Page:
The synodal process can become an enriching experience if we put ourselves in another person’s shoes and go beyond our familiar territory. A good synodal process will often take time and patience, and it may even result in being surprised by the Spirit. We have experienced how the Spirit invites us to be bold and courageous and truly calls for trust in each other and courage. We experience the challenge of being honest and transparent and creating authentic relationships where the lay faithful feel confident speaking honestly in the presence of the pastor. We experience the cry of those marginalised and vulnerable, where their voices for justice and help are often unheard. Nevertheless, the challenge is and has always been: the how can we be more open, inclusive, and discern together without prejudice to one’s status or background? The synodal process requires a kind of listening to the Holy Spirit and discernment in wisdom, which can help everyone in the parish and the diocese become active agents in the synodal process so that people may not feel condemned, rejected, overlooked, sidestepped, or unjustly treated.

Have your views changed or enhanced now that you have experienced a global view?
Listening, reflecting, and praying about all the experiences, I cannot deny the uncertainty of what the future of the church will be like. At the same time, a sense of encouragement and happiness came up, as synodality is, for me, a hope for the future mission of the Church, and it begins here and now.

As Christians, we are all disciples, and all disciples are missionaries. We have been called to the same mission entrusted by God to His disciples, and He has also given us the same Holy Spirit to encourage and move our lives, actions, and dealings with one another. We need to draw all of our disciples into the role of disciplemakers and assist other disciples to adopt that identity. Learning how to do this in our particular community is a synodal process because each community has their own experiences, history, culture, leadership, and, most importantly, their own need to adopt that identity. This is our common calling and mission as Christians: to be the witnesses of Our Lord’s truth and to proclaim His love to all. This is not just the work of missionaries or the responsibility of priests, bishops, or other lay ministers of the church. In the spirit of synodality, we share in this same mission to evangelise to the peoples as part of our common baptism, which we have received at the moment when we become members of the Church, be it as infants or as adults. We all have a part to play, and that is why we live to become role models and inspirations to one another in how we carry ourselves out in life and in how we interact with each other.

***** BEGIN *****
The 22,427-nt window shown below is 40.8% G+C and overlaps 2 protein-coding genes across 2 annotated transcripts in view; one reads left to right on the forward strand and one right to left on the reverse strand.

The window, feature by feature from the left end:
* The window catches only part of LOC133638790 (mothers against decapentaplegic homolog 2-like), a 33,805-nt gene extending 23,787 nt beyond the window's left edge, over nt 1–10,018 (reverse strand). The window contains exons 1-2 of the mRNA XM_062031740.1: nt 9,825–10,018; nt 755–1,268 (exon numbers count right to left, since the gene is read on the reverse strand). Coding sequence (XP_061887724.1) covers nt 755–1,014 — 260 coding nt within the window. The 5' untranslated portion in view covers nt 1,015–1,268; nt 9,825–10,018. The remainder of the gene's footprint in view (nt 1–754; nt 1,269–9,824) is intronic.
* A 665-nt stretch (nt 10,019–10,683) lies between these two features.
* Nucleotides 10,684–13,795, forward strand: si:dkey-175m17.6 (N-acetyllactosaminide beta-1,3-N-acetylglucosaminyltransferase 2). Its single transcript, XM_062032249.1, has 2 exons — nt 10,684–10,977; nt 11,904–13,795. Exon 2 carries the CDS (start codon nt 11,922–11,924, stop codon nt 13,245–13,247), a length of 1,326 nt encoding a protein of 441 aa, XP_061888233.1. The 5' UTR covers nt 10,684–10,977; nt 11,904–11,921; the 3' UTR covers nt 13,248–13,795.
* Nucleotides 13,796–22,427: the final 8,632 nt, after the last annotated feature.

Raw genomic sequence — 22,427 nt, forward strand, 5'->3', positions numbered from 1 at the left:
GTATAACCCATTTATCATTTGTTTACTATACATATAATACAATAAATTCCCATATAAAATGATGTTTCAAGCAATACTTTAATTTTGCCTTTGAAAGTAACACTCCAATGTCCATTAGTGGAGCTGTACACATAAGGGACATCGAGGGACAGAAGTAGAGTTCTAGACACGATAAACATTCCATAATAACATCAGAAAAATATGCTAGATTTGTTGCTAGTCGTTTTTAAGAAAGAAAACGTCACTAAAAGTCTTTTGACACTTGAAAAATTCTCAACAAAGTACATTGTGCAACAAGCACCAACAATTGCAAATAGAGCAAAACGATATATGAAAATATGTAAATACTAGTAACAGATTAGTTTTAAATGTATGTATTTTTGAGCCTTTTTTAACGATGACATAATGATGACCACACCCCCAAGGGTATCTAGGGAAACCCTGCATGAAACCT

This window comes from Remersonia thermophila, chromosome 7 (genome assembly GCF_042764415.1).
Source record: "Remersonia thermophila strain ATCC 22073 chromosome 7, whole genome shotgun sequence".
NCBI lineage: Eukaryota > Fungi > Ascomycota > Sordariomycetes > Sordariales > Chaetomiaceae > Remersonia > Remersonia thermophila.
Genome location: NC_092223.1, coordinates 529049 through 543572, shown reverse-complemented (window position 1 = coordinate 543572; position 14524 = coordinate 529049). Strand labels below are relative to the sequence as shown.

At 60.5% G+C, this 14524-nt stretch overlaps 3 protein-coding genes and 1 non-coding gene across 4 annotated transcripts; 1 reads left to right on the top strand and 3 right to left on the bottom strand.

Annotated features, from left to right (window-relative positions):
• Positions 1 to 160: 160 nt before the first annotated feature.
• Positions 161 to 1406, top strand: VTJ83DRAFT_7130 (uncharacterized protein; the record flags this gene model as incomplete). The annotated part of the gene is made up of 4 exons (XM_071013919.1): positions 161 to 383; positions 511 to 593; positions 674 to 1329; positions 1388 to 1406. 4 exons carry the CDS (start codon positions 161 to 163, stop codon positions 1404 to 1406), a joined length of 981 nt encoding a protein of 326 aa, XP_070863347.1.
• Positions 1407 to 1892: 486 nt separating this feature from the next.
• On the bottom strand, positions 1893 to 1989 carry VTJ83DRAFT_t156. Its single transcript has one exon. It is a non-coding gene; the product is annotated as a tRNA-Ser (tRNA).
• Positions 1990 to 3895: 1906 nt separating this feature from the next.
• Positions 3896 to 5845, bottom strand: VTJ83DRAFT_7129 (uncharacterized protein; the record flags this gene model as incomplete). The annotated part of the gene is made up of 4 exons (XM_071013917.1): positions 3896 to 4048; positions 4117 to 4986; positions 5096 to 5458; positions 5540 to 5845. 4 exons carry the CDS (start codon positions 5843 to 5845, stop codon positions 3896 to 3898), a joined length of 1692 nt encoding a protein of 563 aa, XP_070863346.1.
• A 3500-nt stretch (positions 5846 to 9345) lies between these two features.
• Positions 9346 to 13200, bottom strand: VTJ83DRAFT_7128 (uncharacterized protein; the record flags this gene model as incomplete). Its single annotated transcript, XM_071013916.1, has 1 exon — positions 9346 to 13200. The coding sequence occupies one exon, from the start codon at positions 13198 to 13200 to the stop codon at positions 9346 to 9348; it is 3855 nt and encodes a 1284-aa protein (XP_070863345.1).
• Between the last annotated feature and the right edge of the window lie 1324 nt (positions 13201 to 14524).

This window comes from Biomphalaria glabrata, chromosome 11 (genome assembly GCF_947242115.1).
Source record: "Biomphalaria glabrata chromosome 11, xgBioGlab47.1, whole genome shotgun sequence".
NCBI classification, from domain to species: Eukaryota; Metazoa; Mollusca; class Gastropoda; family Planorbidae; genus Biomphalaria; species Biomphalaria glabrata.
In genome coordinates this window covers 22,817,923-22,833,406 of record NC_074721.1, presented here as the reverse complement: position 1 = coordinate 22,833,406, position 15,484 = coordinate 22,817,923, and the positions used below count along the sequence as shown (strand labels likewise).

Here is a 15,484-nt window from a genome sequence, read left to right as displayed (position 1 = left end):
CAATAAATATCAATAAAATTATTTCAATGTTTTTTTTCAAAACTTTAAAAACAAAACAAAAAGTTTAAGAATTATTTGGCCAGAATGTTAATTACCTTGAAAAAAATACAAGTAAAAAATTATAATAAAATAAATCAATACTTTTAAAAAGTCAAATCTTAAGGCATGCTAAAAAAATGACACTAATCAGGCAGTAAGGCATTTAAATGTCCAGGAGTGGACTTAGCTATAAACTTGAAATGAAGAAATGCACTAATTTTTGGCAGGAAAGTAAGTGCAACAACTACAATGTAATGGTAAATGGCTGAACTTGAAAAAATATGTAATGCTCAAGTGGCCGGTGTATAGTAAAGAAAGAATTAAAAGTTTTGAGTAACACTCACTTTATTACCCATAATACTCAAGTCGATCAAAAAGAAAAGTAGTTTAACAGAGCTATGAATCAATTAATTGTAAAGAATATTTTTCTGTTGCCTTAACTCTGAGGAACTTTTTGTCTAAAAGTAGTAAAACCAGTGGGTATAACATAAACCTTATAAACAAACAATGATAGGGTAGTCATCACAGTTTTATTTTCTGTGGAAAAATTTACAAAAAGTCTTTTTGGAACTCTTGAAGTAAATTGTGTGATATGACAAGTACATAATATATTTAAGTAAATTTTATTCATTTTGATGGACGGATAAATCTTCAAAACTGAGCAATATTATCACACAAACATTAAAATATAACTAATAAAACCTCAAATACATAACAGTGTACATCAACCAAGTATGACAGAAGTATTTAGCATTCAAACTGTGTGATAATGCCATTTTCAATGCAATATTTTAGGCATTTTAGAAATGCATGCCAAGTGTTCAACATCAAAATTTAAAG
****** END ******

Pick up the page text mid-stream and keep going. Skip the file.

What notable contributions has your parish community made to the life and mission of the local Church in the context of synodality?
The call of synodality has indeed created awareness of the importance of the spirit of journeying together in communion, participation, and mission. Many parish communities, ministries, and groups have now realised that the call to serve is not simply to themselves and within the Church only but also to go out of their comfort zone. This means service is a gift for the good of all people, regardless of whether they are old or young, poor or rich, and so on. In other words, all the baptised are called to be co-responsible for missions. All are called to contribute according to one’s vocation, gifts, and talents.